Participants: Francois Bremond, Mohamed Becha Kaaniche, Monique Thonnat.
Figure 1. The figure shows the background of a sample image sequence and a sample frame from the video. Image (a) illustrates the nine host eggs and their shadows. Image (b) illustrates a Trichogramma female in drilling phase.
We are interested in extending previous work on object shape recognition and to apply activity monitoring techniques to the biology field. Trichogramma species are recognized as important biological control agents to substitute pesticides in field crops, forests and fruits. As a parasite of caterpillar pests, it protects several vegetables such as corn, rice and sugarcane. Current studies are focused on analyzing the variations of handling-time and on understanding their foraging mechanisms for screening better agents for biological control and improving their efficiency to control their hosts when they are released in the field. To conduct this work, it is essential to understand the behavior of parasites. Currently, the video sequences of laboratory experiments (see Fig. 8 for sample) are analyzed manually by experts. To handle the hugeness of the video sequences to explore, we are interested in automating this task by using scenario recognition techniques.
Traditionally, video understanding is focused on recognizing human activities. Furthermore, behaviors are usually recognized through the study of trajectories and positions of studied objects and using a priori knowledge about the scene. This is quite sufficient when we deal with scenes having a large field of view and coarse human activities. However, we often need to compute visual features characterizing the shape of the mobile object (i.e. Trichogramma) in order to identify its behavior. In this research, our aim is to adapt an automatic video interpretation system to recognize Trichogramma behaviors. The system is composed of a vision module and a scenario recognition module. It takes two types of input: (1) a video stream acquired by camera(s) and (2) a priori knowledge concerning scenario models predefined by experts and the 3D geometric and semantic information of the observed environment. The output of the system is a set of recognized scenarios at each instant.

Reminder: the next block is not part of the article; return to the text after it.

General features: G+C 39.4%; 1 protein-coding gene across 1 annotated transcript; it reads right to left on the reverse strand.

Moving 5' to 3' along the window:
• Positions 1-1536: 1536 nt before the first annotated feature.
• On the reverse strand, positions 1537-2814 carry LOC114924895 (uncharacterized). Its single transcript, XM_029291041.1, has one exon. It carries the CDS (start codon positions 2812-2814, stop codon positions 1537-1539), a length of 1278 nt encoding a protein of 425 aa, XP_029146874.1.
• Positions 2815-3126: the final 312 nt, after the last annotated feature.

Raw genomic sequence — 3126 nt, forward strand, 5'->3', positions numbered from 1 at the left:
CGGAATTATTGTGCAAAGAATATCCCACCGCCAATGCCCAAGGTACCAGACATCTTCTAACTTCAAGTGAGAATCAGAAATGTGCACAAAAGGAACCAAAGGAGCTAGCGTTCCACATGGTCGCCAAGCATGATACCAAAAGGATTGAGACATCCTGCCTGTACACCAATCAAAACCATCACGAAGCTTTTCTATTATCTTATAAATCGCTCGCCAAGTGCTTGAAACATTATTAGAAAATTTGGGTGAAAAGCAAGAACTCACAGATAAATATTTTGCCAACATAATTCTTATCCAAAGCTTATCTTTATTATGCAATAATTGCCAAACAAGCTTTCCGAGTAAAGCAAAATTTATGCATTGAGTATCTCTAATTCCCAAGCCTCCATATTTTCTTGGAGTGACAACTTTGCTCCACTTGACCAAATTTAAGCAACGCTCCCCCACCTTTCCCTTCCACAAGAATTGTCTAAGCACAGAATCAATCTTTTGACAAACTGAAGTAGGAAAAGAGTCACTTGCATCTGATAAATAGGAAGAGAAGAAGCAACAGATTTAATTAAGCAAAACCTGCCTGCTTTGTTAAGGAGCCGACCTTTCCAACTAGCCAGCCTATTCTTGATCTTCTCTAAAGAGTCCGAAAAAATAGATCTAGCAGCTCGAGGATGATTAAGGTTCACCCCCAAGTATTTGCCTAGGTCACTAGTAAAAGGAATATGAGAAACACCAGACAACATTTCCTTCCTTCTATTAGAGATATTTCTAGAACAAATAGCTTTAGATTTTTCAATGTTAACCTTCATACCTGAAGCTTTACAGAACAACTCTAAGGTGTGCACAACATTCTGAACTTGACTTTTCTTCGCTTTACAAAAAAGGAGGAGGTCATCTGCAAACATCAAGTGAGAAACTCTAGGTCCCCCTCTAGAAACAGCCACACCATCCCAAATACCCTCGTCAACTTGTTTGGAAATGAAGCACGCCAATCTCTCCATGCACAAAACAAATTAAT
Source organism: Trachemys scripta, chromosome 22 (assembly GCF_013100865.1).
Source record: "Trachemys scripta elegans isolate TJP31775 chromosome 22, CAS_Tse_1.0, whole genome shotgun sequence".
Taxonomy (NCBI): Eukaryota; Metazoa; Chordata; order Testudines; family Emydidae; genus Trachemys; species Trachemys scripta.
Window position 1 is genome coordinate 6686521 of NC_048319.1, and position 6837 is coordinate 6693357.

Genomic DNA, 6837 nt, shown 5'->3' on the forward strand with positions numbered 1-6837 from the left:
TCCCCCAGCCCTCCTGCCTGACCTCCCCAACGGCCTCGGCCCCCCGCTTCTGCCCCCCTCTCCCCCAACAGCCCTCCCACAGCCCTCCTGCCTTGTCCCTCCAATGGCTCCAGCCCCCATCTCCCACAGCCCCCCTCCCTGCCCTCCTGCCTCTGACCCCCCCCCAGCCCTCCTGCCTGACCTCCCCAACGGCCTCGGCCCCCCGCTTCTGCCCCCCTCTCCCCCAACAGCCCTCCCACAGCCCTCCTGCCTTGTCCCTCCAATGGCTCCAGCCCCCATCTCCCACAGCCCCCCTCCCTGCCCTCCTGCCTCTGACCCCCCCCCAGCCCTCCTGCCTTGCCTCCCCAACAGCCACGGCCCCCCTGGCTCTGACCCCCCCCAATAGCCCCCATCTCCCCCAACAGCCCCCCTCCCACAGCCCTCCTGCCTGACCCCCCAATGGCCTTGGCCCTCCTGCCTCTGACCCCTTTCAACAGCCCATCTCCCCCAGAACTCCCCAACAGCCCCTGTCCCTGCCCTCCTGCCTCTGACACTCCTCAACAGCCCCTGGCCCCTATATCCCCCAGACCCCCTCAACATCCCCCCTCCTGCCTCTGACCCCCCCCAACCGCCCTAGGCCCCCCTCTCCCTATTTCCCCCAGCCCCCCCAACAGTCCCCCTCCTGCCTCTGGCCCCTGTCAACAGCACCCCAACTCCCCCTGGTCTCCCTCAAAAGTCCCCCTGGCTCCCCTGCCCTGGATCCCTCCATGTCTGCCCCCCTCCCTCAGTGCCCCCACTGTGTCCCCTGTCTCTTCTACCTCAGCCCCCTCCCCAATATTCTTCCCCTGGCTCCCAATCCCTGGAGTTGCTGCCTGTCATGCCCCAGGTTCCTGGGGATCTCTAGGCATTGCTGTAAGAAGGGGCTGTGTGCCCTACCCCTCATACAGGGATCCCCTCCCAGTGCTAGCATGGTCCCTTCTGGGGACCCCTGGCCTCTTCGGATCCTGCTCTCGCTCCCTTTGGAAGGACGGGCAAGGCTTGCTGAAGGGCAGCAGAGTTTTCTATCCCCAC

In general words, the system performs through three steps. First, a low-level image processing algorithm subtracts the current frame with the background frame and detects moving regions. Then a tracking algorithm tracks the detected regions and computes their trajectory. Finally, the scenario recognition module identifies the tracked moving regions as mobile objects and interprets the scenarios that are relative to their behaviors.
Our goal is to build the history of six Trichogramma activities. First, we detect every entry (``Enter'' event) and exit (``Exit'' event) in an experimental zone surrounding the host eggs; if the Trichogramma female exits from this zone and stays out more than sixty seconds, the experimentation is stopped. Then, we recognize the ``Walk'' event which corresponds to the walking of the Trichogramma females in the experimental zone between host eggs. Finally, we focus on the duration and time-bound of the three phases of egg laying behavior. The three phases are: (1) antennal drumming, (2) ovipositor drilling and (3) oviposition.
To reach this goal, we have used VSIP (Video Surveillance Intelligent Platform), described in , including a scenario recognition module based on . We have also integrated a module to handle Trichogramma specific behaviors. Our approach computes the visual features characterizing mobile object shape to distinguish between the three phases of the egg laying behavior and allow the recognition of the global activities. After extending the vision module of this system, we have conceived a module which extracts these visual features and bind them to a scenario recognition module. As a feasibility proof, we have obtained acceptable results according to the complexity of the egg laying behavior. Figure 9 shows the output of the system at two instants: when it recognizes a Walk scenario (a) and when it recognizes a Drilling scenario (b).
This work can be improved by developing the following aspects. First, we plan to improve the segmentation algorithm in order to have a better determination of the three egg laying behavior phases. Currently, we focus on applying program supervision techniques to dynamically tune the parameters of the segmentation algorithm. A second task consists in refining the definition of the walk activity by a better understanding of the knowledge of the expert. Third, in order to develop an operational system, we plan to automate the description of the context of the scene (i.e. host eggs). For instance, currently we have to define the context for each new experiment due to the variations of the background. We are also planning to develop a learning module for automating the acquisition of the experimental context which will define the context of the scene without expert help. Finally, in the long term, we also plan to add a new front-end tool which will collect the output of the scenario recognition module for all experiments and mine these output results to deduce the frequent activities and their probabilistic law: it is claimed that the behavior of the Trichogramma while selecting a host egg can be described by the dynamic game theory.
The work accomplished up to now has been published in the International Cognitive Vision Workshop, (ICVW'2006).